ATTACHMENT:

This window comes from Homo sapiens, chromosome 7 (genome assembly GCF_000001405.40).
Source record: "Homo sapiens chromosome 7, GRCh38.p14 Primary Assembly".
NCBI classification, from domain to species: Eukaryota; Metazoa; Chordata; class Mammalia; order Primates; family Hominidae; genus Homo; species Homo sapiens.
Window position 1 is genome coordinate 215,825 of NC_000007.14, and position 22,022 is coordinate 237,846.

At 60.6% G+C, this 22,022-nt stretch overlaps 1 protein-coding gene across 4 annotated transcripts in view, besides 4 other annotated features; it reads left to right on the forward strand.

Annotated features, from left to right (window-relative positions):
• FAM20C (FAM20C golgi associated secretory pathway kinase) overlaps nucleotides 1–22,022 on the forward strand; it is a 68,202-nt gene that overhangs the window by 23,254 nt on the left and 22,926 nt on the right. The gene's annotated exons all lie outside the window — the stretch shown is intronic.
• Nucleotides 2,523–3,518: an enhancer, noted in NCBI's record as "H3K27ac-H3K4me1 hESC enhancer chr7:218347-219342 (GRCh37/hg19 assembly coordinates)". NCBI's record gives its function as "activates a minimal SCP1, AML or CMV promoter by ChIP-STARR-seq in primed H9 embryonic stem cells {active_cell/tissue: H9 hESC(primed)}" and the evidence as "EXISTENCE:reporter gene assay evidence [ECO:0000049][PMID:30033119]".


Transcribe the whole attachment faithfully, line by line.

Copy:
This window comes from Homo sapiens, chromosome 7 (genome assembly GCF_000001405.40).
Source record: "Homo sapiens chromosome 7, GRCh38.p14 Primary Assembly".
NCBI classification, from domain to species: Eukaryota; Metazoa; Chordata; class Mammalia; order Primates; family Hominidae; genus Homo; species Homo sapiens.
Window position 1 is genome coordinate 215,825 of NC_000007.14, and position 22,022 is coordinate 237,846.

At 60.6% G+C, this 22,022-nt stretch overlaps 1 protein-coding gene across 4 annotated transcripts in view, besides 4 other annotated features; it reads left to right on the forward strand.

Annotated features, from left to right (window-relative positions):
• FAM20C (FAM20C golgi associated secretory pathway kinase) overlaps nucleotides 1–22,022 on the forward strand; it is a 68,202-nt gene that overhangs the window by 23,254 nt on the left and 22,926 nt on the right. The gene's annotated exons all lie outside the window — the stretch shown is intronic.
• Nucleotides 2,523–3,518: an enhancer, noted in NCBI's record as "H3K27ac-H3K4me1 hESC enhancer chr7:218347-219342 (GRCh37/hg19 assembly coordinates)". NCBI's record gives its function as "activates a minimal SCP1, AML or CMV promoter by ChIP-STARR-seq in primed H9 embryonic stem cells {active_cell/tissue: H9 hESC(primed)}" and the evidence as "EXISTENCE:reporter gene assay evidence [ECO:0000049][PMID:30033119]".